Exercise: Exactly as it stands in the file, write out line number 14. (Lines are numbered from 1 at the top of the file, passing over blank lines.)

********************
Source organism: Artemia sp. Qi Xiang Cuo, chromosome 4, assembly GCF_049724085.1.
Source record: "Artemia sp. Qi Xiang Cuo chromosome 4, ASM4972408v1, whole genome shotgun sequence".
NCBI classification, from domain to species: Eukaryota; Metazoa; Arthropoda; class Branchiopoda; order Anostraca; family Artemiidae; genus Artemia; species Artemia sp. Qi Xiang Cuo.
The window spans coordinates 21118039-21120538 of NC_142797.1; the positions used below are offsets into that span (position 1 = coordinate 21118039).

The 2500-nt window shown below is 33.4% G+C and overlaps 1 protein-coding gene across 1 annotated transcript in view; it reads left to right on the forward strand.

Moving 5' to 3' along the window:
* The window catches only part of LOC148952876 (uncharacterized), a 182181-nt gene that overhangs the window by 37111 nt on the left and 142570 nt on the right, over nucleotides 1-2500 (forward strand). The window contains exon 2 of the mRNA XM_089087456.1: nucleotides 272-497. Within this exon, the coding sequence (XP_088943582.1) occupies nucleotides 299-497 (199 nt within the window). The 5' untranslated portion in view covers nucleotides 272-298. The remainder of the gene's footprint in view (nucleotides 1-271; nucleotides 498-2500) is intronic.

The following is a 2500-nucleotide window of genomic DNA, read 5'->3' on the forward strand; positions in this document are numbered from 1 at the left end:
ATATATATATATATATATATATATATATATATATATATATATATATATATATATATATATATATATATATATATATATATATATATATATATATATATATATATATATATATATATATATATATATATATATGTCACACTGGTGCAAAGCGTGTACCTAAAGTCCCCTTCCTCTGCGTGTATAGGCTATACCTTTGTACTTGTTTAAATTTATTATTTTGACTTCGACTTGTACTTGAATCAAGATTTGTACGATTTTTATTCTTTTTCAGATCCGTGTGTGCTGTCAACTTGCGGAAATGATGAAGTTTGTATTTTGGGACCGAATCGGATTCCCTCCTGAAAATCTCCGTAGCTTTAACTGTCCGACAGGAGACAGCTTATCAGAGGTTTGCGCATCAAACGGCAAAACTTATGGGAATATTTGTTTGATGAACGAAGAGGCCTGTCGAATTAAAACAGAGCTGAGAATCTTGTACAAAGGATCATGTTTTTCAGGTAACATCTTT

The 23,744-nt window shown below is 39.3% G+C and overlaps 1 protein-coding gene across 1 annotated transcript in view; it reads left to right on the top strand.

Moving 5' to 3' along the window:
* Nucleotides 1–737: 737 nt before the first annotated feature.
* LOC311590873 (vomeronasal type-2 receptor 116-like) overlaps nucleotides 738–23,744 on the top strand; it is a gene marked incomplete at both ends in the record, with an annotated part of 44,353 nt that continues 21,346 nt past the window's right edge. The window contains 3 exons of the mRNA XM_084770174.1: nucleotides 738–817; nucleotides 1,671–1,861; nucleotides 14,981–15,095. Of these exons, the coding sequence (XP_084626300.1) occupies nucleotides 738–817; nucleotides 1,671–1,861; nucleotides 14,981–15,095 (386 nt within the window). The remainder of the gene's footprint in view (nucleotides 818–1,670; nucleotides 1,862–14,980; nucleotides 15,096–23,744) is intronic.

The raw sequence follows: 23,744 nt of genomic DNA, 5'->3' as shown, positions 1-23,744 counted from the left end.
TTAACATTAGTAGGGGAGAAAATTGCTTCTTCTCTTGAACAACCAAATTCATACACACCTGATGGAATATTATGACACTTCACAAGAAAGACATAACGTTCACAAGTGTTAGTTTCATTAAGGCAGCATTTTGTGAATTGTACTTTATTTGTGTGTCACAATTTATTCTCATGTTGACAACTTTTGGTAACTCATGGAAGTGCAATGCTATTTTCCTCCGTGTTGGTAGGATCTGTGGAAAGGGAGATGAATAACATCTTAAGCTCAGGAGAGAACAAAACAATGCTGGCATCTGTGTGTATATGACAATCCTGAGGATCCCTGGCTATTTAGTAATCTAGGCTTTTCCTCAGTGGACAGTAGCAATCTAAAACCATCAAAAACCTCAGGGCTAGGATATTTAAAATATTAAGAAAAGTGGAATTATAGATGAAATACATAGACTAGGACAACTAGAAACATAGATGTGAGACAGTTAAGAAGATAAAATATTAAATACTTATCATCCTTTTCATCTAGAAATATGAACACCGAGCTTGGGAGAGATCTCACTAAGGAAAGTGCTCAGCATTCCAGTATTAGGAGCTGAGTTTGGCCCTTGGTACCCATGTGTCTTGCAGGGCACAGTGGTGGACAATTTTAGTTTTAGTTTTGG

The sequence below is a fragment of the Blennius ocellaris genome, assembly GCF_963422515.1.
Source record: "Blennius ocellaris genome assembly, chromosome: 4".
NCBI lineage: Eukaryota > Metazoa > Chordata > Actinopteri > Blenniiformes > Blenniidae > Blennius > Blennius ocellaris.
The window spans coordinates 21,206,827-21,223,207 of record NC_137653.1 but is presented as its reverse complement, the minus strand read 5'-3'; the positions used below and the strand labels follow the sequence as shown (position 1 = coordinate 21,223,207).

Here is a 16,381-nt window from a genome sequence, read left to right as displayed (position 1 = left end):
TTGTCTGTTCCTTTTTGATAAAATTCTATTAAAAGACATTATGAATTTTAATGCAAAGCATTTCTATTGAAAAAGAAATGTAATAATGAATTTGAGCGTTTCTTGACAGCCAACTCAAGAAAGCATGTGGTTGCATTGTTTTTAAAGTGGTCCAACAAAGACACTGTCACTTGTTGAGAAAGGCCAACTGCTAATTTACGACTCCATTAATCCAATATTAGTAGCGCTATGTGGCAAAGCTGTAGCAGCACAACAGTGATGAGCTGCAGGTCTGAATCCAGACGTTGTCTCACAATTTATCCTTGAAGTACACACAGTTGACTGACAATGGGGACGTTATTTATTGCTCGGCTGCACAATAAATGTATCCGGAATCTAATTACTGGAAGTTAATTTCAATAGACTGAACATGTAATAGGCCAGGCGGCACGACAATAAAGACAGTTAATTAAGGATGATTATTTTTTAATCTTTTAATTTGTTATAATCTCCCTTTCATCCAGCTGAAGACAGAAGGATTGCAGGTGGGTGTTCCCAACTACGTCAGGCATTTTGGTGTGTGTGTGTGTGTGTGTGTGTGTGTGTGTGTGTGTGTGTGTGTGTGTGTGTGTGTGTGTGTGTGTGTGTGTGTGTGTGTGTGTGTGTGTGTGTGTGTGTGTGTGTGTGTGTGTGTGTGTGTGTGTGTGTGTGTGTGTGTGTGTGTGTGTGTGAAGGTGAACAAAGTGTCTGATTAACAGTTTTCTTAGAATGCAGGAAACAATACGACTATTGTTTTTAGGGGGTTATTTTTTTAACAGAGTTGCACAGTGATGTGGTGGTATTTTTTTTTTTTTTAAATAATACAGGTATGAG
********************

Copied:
The raw sequence follows: 23,744 nt of genomic DNA, 5'->3' as shown, positions 1-23,744 counted from the left end.